CRISPR-mediated control of the bacterial initiation of replication

Jakub Wiktor, Christian Lesterlin, David J. Sherratt, Cees Dekker*

*Corresponding author for this work

Research output: Contribution to journalArticleScientificpeer-review

25 Citations (Scopus)
45 Downloads (Pure)


Programmable control of the cell cycle has been shown to be a powerful tool in cell-biology studies. Here, we develop a novel system for controlling the bacterial cell cycle, based on binding of CRISPR/dCas9 to the origin-of-replication locus. Initiation of replication of bacterial chromosomes is accurately regulated by the DnaA protein, which promotes the unwinding of DNA at oriC. We demonstrate that the binding of CRISPR/dCas9 to any position within origin or replication blocks the initiation of replication. Serial-dilution plating, single-cell fluorescence microscopy, and flow-cytometry experiments show that ongoing rounds of chromosome replication are finished upon CRISPR/dCas9 binding, but no new rounds are initiated. Upon arrest, cells stay metabolically active and accumulate cell mass. We find that elevating the temperature from 37 to 42°C releases the CRISR/dCas9 replication inhibition, and we use this feature to recover cells from the arrest. Our simple and robust method of controlling the bacterial cell cycle is a useful asset for synthetic biology and DNA-replication studies in particular. The inactivation of CRISPR/dCas9 binding at elevated temperatures may furthermore be of wide interest for CRISPR/Cas9 applications in genomic engineering.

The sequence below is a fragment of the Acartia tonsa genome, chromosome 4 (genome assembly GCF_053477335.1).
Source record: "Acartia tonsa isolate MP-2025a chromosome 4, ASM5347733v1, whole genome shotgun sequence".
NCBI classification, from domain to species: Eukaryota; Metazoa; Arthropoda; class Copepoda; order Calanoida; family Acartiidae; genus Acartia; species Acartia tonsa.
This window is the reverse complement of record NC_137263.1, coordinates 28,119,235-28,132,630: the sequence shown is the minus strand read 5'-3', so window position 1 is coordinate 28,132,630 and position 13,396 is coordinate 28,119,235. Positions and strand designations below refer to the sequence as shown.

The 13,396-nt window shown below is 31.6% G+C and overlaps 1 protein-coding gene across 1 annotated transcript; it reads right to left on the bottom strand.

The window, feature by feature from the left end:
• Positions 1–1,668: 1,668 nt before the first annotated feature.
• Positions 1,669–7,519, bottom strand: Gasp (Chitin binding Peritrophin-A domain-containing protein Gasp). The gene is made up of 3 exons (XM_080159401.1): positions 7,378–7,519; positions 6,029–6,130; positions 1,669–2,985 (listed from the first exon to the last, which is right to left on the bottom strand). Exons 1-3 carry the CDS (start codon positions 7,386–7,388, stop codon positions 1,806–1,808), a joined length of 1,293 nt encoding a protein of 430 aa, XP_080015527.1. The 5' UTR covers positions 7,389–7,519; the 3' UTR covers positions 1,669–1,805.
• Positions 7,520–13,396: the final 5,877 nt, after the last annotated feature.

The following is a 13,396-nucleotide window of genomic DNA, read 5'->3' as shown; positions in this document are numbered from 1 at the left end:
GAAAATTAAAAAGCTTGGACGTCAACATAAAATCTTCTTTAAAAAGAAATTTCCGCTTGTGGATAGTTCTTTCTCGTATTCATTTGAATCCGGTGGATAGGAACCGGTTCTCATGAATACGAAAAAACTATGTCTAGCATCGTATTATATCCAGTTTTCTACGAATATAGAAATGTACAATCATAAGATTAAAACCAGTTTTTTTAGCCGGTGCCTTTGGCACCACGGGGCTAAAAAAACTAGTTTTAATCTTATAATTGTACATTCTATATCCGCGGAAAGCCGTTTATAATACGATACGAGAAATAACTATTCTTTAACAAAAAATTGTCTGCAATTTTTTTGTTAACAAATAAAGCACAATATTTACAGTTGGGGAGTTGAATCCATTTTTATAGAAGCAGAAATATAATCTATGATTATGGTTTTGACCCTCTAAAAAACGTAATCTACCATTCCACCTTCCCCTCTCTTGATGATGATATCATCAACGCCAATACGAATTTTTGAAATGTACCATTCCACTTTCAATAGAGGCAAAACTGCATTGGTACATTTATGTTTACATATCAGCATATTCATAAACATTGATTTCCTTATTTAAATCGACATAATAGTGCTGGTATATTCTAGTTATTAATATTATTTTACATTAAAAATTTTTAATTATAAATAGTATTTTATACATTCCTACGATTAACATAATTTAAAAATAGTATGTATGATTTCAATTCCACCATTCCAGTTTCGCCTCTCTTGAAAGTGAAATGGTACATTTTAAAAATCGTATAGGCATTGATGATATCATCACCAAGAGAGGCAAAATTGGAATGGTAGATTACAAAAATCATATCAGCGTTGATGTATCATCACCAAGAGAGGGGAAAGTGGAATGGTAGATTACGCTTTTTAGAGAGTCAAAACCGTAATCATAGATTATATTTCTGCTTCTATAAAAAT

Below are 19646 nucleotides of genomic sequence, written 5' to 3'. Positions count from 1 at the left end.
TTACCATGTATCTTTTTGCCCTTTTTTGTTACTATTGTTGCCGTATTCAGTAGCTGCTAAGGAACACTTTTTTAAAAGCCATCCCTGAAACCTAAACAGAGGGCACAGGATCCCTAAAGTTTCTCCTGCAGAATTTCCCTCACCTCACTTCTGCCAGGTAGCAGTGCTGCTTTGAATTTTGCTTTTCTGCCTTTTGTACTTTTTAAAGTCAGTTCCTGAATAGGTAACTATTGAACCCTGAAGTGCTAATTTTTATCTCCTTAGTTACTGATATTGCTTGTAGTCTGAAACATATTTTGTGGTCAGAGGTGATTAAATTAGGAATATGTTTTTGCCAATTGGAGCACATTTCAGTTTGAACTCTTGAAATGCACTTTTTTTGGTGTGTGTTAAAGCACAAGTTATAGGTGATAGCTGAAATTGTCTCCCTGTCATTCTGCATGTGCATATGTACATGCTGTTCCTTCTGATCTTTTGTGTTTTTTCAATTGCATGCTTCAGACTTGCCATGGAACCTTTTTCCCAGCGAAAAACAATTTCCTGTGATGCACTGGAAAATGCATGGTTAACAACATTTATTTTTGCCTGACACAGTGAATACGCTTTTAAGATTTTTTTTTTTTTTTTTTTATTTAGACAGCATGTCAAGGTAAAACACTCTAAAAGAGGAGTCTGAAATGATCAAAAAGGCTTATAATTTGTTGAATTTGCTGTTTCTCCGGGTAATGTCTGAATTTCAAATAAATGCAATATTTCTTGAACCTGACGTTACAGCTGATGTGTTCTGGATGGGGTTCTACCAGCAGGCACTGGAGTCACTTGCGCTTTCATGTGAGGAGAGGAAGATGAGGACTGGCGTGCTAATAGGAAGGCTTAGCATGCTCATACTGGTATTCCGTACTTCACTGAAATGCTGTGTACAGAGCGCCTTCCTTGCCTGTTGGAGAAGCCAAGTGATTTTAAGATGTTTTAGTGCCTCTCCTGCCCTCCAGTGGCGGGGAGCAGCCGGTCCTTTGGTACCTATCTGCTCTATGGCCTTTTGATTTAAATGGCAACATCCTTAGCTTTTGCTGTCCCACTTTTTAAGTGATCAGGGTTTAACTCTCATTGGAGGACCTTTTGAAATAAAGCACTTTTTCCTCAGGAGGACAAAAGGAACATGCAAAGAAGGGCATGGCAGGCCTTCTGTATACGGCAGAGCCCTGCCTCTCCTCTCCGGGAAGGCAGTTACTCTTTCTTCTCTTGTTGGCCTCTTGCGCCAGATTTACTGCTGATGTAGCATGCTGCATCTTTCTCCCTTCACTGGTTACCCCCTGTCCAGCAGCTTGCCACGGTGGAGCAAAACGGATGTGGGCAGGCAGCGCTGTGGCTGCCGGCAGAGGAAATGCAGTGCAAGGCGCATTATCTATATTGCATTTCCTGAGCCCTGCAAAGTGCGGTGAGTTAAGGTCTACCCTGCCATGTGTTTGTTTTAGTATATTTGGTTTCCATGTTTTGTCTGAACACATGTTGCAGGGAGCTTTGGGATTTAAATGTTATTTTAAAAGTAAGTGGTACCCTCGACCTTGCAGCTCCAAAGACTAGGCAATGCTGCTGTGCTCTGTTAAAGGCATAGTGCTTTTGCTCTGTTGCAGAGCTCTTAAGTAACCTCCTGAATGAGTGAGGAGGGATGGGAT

Original languageEnglish
Pages (from-to)3801-3810
Number of pages10
JournalNucleic Acids Research
Issue number8
Publication statusPublished - 5 May 2016


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